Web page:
Small can be beautiful
Founded in 1982, One Liberty Properties (OLP) is a diversified REIT with an active net lease strategy. The company originally concentrated on retail, but began changing course in 2012. The past years, the vast majority of the underwriting has been dedicated to industrial buildings. OLP thinks that long term, industrial is a good place to play because industrial properties aren’t as capital-intense as retail and offices. Most industrial properties are 90 to 95 percent warehouse, so almost all of the space is open and easily reusable. That means you only have to refresh 5 to 10 percent for a new tenant, whereas in office or retail, you usually have to refurbish every square inch. Moreover, the market for industrial tenants is fairly brisk, allowing for annual rent increases. Retail rents, by comparison, typically increase every five years.
One of One Liberty Properties’ strengths is the high insider ownership. 21.5 percent of the REIT’s outstanding shares are insider-owned. The flip side of this coin is of course that the company is very conscious of share dilution. OLP hasn’t been in the market for new shares since 2.7 million shares were sold in 2011. This hampers growth and as a result, One Liberty Properties is one of the smallest listed REITs. A challenge for smaller REITs is the competition for industrial acquisitions. A smaller company trying to go after larger portfolios or well-marketed transactions may find it tricky. It may not be able to pull together capital as quickly as larger companies. On the other hand, however, smaller REITs can be more nimble than larger ones and transact smaller deals that are highly effective. One Liberty Properties looks for non-investment-grade industrial facilities, in B-ish markets.
Non-investment-grade, B-markets,… One Liberty Properties doesn’t look to be top quality at first sight.
But OLP certainly has some strong points. The first is the high occupancy: 99.2%!
Exhibit 1: Occupancy rates
Source: Company presentation
The nature of One Liberty Properties’ portfolio makes it resistant to e-commerce in general and Amazon (NASDAQ:AMZN) in particular because of the consumer's preference to purchase food and other staple goods and services in person in supermarkets rather than online.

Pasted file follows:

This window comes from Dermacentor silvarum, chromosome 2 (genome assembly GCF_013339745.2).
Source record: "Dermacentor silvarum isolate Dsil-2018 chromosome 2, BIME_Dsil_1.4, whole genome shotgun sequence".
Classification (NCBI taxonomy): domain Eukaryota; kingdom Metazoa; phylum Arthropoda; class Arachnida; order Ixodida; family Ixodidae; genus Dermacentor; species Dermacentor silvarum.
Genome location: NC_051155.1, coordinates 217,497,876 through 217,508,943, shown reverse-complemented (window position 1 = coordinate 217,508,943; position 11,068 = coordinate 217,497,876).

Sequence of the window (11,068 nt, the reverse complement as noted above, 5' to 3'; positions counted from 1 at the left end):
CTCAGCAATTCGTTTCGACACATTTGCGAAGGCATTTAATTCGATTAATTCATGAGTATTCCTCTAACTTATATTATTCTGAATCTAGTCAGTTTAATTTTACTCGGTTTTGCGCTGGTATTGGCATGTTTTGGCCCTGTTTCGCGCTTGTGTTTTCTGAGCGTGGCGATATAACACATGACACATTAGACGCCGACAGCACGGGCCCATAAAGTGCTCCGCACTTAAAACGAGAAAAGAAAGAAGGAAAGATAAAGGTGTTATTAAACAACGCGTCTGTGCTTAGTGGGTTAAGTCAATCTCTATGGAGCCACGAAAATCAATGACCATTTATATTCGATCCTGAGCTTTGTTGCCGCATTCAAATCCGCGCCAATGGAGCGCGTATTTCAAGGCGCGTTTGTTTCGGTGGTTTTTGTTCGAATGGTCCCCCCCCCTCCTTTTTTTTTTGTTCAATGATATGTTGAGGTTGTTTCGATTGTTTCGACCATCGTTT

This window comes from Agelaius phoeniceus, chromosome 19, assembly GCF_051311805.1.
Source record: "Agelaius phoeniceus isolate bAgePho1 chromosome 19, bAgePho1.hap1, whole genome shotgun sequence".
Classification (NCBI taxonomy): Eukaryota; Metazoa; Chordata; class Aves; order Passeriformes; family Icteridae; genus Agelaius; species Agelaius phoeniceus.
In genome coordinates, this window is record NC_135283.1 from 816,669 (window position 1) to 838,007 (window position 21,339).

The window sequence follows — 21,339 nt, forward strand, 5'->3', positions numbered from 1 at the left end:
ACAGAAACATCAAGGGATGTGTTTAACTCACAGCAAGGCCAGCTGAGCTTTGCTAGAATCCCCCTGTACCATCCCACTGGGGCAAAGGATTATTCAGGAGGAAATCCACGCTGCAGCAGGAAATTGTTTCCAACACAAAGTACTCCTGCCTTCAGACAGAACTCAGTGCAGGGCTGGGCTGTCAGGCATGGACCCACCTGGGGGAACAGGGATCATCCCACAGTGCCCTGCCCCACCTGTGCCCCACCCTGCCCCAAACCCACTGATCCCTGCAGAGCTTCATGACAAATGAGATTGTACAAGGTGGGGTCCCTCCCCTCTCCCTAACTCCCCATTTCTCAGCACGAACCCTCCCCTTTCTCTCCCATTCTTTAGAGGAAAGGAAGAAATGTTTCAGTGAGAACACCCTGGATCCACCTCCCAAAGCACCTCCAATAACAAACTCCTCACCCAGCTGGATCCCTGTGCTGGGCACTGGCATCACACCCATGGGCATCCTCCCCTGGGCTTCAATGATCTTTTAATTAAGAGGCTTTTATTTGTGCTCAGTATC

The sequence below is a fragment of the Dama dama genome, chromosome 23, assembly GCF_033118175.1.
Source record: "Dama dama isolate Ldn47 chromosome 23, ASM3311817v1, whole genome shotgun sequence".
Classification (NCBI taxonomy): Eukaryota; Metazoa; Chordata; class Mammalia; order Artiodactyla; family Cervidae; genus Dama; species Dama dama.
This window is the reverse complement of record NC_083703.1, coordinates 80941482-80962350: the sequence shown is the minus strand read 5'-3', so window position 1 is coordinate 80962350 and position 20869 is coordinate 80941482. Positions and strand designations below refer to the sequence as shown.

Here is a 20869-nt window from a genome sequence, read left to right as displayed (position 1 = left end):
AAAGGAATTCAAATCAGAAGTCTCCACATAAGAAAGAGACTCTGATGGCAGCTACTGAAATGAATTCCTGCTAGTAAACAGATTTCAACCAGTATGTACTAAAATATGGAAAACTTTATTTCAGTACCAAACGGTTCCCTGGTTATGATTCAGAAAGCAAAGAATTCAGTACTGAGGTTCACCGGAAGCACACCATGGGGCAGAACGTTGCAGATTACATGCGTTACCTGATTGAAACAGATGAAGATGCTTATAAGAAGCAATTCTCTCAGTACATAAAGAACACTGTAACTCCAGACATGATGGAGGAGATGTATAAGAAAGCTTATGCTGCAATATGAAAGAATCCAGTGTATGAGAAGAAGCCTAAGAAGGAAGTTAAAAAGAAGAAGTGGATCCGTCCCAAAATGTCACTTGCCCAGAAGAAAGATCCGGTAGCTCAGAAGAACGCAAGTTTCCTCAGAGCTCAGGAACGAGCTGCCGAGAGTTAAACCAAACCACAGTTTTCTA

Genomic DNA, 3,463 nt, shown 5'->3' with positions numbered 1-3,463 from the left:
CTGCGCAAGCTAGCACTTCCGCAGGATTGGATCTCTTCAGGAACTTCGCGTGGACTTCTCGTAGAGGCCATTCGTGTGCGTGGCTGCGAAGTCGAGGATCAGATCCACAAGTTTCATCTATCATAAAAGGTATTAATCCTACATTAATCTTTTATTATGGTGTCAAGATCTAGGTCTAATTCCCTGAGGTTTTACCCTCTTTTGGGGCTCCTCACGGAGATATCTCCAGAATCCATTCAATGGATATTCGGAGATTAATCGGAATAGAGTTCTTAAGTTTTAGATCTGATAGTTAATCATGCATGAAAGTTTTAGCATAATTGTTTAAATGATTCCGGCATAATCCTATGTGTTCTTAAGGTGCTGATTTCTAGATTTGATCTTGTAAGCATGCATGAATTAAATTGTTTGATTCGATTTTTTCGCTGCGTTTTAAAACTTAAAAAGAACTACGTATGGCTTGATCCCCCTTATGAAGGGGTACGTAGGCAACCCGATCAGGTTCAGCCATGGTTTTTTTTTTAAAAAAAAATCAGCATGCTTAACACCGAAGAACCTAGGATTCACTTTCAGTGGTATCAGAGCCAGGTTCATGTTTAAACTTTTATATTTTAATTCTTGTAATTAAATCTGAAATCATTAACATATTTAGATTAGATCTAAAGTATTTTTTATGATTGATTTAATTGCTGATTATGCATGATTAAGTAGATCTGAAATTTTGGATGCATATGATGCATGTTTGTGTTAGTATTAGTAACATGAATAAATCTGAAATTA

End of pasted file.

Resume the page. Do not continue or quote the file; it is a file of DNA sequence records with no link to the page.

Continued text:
OLP’s portfolio consists mostly of internet-resistant tenants like supermarket, restaurants, health & fitness and theatres. We see only office supply (3.1% of the portfolio) as high risk and furniture (8.8% of the portfolio) as a potential risk.
Exhibit 2: Portfolio overview
The high occupancy doesn’t necessarily mean there are no tenant-issues.
In December 2018, the tenant at the assisted living facility in Round Rock, Texas, filed for Chapter 11 bankruptcy protection. This property accounted for $353,000 or less than 1.0% of 2018 rental income and $2.2 million or 3.2% of 2017 rental income. The Vue, a multi-family complex, experienced a significant decrease in its operating cash flow in 2018 due to a decrease in the property's occupancy rate. The occupancy rate, which at December 31, 2018, was 72.1%, declined during 2018 due to a casualty loss, the impact of which was compounded by competition from recently constructed residential buildings.
In October 2018, Kmart filed for Chapter 11 bankruptcy protection. OLP’s Kmart property located in Clemmons, North Carolina, accounted for $601,000 or 0.9%, and $699,000 or 1.0% of rental income for 2017 and 2018, respectively.
The weighted average remaining term of OLP’s leases is 7.7 years.
Exhibit 3: Lease expiration overview
In 2022, more than 20% of OLP’s leases expire!
The weighted average remaining term of OLP’s mortgage debt is 8.7 years and the weighted average interest rate thereon is 4.26%. Nearly all debt is fixed rate debt.
Exhibit 4: Debt maturity profile
When we compare One Liberty Properties with comparable REITs or the average REIT sector it becomes clear OLP indeed isn’t a top quality REIT. We follow NAREIT’s sector classification (which places One Liberty Properties in the Diversified sector). One Liberty Properties sees itself as a Triple Net Lease player.
Exhibit 5: Key ratios
The team of Simply Safe Dividends calculates its so-called Dividend Safety Score. Its system takes into account more than a dozen fundamental metrics that influence a company's ability to continue paying dividends.
It divides companies into 5 categories, from very safe over safe, borderline safe, and unsafe to very unsafe.